102. Memorandum of Conversation1


  • President Ford
  • Frank Stanton, Chairman of Panel on International Information
  • Walter Roberts, Project Director
  • Lt. General Brent Scowcroft, Deputy Assistant to the President for National Security Affairs

The President: Nice to see you.

Mr. Stanton: This is an independently funded study. Both of the parent Advisory Commissions called for it. The area hadn’t been looked at in depth for 20 years.

We spent 10 months on it. We have talked to Rusk, Rogers, Kissinger, and all the living USIA directors. We have a solution which makes it more effective and manageable.

There is duplication between the State Department and USIA. Our recommendation is to give it back to State. Take the cultural activities of USIA and the cultural affairs of State and make it a new entity within State like AID. Make the Voice of America independent under a five-man board with two people from State.

The President: Does that include RFE and RL?

Mr. Stanton: No, we thought of putting it in the BIB [Board for International Broadcasting].2 One problem was the State board members [Page 361] on VOA. The other was the CIA association of RFE and RL—so as not to tar VOA with CIA.

The President: So USIA disappears.

General Scowcroft: Yes. Part of it goes into State and part of it would be autonomous.

The President: Who were your commission members?

Mr. Stanton: Lewis, Gulley [Gullion], Wrench [Reinsch], Shaheen.

The President: Was the panel unanimous?

Mr. Stanton: No, we had one abstention. One was appointed ambassador.

The President: Will this come to me or to Congress?

Mr. Stanton: Technically it will go to Georgetown University since they funded it. But I think it will get to you.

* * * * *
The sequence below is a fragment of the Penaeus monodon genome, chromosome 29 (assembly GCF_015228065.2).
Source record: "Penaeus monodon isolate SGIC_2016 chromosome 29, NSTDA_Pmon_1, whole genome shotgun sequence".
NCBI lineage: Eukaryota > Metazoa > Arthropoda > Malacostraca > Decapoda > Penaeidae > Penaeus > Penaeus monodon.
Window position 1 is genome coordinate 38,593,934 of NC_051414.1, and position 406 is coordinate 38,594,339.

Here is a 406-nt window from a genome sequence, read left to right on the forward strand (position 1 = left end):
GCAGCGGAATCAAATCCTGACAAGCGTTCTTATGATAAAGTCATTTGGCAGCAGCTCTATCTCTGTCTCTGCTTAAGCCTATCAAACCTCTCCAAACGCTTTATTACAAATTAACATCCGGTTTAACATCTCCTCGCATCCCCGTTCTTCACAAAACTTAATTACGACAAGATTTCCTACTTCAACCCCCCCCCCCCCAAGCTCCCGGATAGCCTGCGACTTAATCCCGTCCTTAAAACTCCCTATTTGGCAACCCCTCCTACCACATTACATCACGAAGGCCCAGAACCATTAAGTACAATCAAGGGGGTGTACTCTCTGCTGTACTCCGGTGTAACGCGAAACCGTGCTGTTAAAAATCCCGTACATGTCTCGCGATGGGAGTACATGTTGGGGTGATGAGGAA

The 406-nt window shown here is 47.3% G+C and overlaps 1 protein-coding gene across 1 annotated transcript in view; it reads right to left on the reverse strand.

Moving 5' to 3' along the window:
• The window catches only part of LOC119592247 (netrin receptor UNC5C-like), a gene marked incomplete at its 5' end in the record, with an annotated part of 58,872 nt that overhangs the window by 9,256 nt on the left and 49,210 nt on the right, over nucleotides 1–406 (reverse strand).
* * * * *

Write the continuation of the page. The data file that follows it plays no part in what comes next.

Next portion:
The President: How about the Hill?

Mr. Stanton: I think Slack is opposed, but most of the others commented favorably.

The President: I expect the USIA people will oppose it.

Mr. Stanton: Yes and No. VOA mostly likes it. Even Jim Keogh said it is more important for the cultural aspects to be united than who owned them. But he is not cheering.

The President: How about the USIA bureaucracy?

Mr. Stanton: You know there was an FSIO category. We maneuvered them into the FSO category. I don’t think it will cause any changes in the field, just more efficiency in Washington. USIA executes cultural affairs in the field, but State does it in Washington—mostly because of Fulbright who thought the propaganda (USIA) was dirty.

The President: My feeling is you would require legislation to get it done.

Mr. Stanton: Yes. There would be at least three or four separate pieces of legislation.

The President: I appreciate the job you did. I will try to look over the report. I think we should periodically look over these things. What was good at the time of the organization of the agencies isn’t necessarily permanently good.

Mr. Stanton: There were earlier recommendations to return the Information Agency to the State Department. There was one study done under Ike by Rockefeller.3

[Page 362]

Mr. Roberts: Legislation was initiated in August, but it died when Congress adjourned in September.

Mr. Stanton: This was in State originally, but Dulles pushed it out because he didn’t want to get more tangled up with McCarthy.

  1. Source: Ford Library, National Security Adviser, Memoranda of Conversation, Box 10, 3/11/75—Ford, Chairman of Panel of International Information Frank Stanton. No classification marking. The meeting was held in the Oval Office. Scowcroft’s March 11 briefing memorandum informed the President that the meeting’s purpose was to receive the Report of the Panel on International Information, Education, and Cultural Relations (Document 103). Scowcroft advised Ford, “While it would be appropriate to express your interest in the [Panel’s] recommendations, you should refrain from indicating support for any specific suggestions until the report can be thoroughly evaluated.” (Ford Library, White House Central Files, Subject File, 1974–1977, Box 77, FG 11–5, Educational and Cultural Affairs, Bureau of (Executive))
  2. Brackets in the original.
  3. A reference to the President’s Advisory Committee on Government Organization, chaired by Nelson A. Rockefeller. Excerpts from the Rockefeller Committee’s memorandum to President Eisenhower, April 7, 1953, on the organization of foreign affairs is reprinted in Annex IV to the Report of the Panel on International Information, Education, and Cultural Relations (Document 103).